An ideal way to harmonize individual attorneys' participation in social media with the firm's branding is to ensure that there is one official firm outlet in each medium. Your firm likely has a website, and perhaps an official Facebook page, or LinkedIn or Twitter account. These outlets should reflect your firm's brand in a consistent manner. Partners and associates may maintain their own individual online presence as well, while keeping in mind their link to the firm and their role in promoting the firm's brand. If more than one attorney has access to the firm's website, LinkedIn account, or Twitter feed, make sure there are clearly defined boundaries regarding what should be posted through official outlets, and what is better shared through attorneys' individual accounts.

Remember, as attorneys, everything you do in a personal account helps build your personal brand. This should always follow the story your firm is trying to tell. Attorneys need to keep in mind an additional caution: ethical and legal restrictions apply online as well as offline. Make sure you know and follow the legal restrictions on advertising in your state, and be certain that each attorney knows not to say anything that could be construed as legal advice over social media.

Use each platform to its advantage.

Different platforms exist for different types of communication. While maintaining a consistent brand, you should think about which platforms work best for which purposes. There is no getting around Facebook. The ubiquitous social networking service has more than 900 million users, and over 40% of the U.S. population has a Facebook account. Your firm should have an official account that reflects your branding and allows people to connect with you through the medium they use most often. In addition, blog postings that you publish on your website can be shared by others through Facebook, increasing your firm's online presence.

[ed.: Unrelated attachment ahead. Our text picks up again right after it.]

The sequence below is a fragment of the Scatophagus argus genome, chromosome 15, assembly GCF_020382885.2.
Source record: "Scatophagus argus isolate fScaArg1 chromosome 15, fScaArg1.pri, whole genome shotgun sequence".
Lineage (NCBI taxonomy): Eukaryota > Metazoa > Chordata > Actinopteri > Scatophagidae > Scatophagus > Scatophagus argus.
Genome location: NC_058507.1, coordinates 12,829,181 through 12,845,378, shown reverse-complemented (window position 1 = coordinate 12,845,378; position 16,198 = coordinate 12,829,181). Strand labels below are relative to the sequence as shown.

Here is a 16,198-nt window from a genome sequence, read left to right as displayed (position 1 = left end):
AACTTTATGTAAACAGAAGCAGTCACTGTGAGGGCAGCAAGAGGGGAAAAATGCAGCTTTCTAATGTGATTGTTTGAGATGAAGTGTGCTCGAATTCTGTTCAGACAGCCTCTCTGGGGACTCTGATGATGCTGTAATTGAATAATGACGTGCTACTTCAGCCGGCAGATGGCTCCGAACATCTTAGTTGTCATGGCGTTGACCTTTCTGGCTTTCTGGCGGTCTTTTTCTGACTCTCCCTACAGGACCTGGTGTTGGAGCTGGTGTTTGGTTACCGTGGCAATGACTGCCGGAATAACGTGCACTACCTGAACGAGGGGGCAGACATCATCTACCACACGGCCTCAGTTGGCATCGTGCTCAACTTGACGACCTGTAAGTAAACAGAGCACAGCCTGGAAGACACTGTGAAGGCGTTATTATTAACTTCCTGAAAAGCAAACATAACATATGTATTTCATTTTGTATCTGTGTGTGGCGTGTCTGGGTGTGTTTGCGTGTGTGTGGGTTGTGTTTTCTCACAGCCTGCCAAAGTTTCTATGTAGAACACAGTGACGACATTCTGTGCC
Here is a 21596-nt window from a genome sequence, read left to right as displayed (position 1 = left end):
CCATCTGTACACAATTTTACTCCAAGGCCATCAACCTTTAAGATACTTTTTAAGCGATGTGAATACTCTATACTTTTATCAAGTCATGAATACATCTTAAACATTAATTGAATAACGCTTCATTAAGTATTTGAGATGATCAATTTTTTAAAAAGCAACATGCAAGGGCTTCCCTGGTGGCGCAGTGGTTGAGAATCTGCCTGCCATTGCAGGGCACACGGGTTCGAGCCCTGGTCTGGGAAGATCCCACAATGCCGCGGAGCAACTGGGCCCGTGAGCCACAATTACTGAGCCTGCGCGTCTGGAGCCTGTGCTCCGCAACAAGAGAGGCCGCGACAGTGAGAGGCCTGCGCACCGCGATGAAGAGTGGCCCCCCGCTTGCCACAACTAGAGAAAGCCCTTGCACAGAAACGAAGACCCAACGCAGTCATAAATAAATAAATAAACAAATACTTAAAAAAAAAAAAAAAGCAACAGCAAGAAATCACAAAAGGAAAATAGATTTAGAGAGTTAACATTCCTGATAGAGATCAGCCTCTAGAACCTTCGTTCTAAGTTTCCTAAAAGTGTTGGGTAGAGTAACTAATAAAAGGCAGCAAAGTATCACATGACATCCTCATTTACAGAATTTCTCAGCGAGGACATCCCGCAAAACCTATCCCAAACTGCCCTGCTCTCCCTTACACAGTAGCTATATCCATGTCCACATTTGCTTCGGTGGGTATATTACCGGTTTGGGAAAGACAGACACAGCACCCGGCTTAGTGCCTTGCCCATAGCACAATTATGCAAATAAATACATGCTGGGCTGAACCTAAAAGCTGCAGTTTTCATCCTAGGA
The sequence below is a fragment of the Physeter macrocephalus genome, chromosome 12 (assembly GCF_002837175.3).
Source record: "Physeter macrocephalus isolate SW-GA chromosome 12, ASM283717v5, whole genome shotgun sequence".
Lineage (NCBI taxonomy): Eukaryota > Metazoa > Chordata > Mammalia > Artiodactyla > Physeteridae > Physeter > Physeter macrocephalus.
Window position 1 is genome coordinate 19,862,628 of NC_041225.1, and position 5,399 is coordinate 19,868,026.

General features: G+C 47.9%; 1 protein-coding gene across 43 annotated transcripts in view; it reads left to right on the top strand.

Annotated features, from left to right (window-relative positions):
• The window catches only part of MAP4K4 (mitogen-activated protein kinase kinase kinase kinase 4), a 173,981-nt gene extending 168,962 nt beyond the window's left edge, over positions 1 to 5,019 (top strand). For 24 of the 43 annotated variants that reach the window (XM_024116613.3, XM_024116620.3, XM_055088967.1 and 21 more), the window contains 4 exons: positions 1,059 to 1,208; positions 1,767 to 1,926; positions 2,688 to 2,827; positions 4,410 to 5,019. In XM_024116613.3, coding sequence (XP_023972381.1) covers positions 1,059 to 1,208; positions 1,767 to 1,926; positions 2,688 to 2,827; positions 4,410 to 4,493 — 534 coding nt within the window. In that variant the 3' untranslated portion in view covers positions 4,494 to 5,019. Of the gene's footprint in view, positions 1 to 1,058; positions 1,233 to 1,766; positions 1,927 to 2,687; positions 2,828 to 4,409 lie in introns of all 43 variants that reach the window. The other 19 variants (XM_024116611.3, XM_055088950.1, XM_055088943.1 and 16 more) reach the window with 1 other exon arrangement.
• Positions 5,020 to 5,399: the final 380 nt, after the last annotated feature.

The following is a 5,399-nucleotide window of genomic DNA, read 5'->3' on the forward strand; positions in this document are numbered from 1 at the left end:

If Facebook is the social network, LinkedIn is the business network, and it is where many attorneys begin to participate in social media. LinkedIn is ideal for professional networking. Just as an in-person networking event may put you in touch with your colleagues, LinkedIn helps attorneys make referrals, share their accomplishments, and participate in meaningful discussions about their field. Networking, online and offline, brings attention to your firm. Both types of networking should work together to build your overall brand and help bring your firm new clients and new cases.

Love it or hate it, Twitter has emerged as a source for not only celebrity gossip and gaffes by politicians, but serious news and information as well. Your firm's Twitter feed is the best way to share breaking news. You can tweet short summaries of firm press releases and announcements that link back to your website for more information. The more interesting news you share related to your field, even if it does not directly involve your firm, the more interested followers you will gain.

When it comes to marketing through social media, law firms are finally entering the modern era, some more reluctantly than others. With a thoughtful, comprehensive marketing plan that takes advantage of the strengths of social media and avoids its pitfalls, you can ensure that your firm has a modern, professional presence in the online world.

About Author

Brendan Conley is a staff contributor to Bigger Law Firm Magazine and legal content developer for law firms throughout the United States.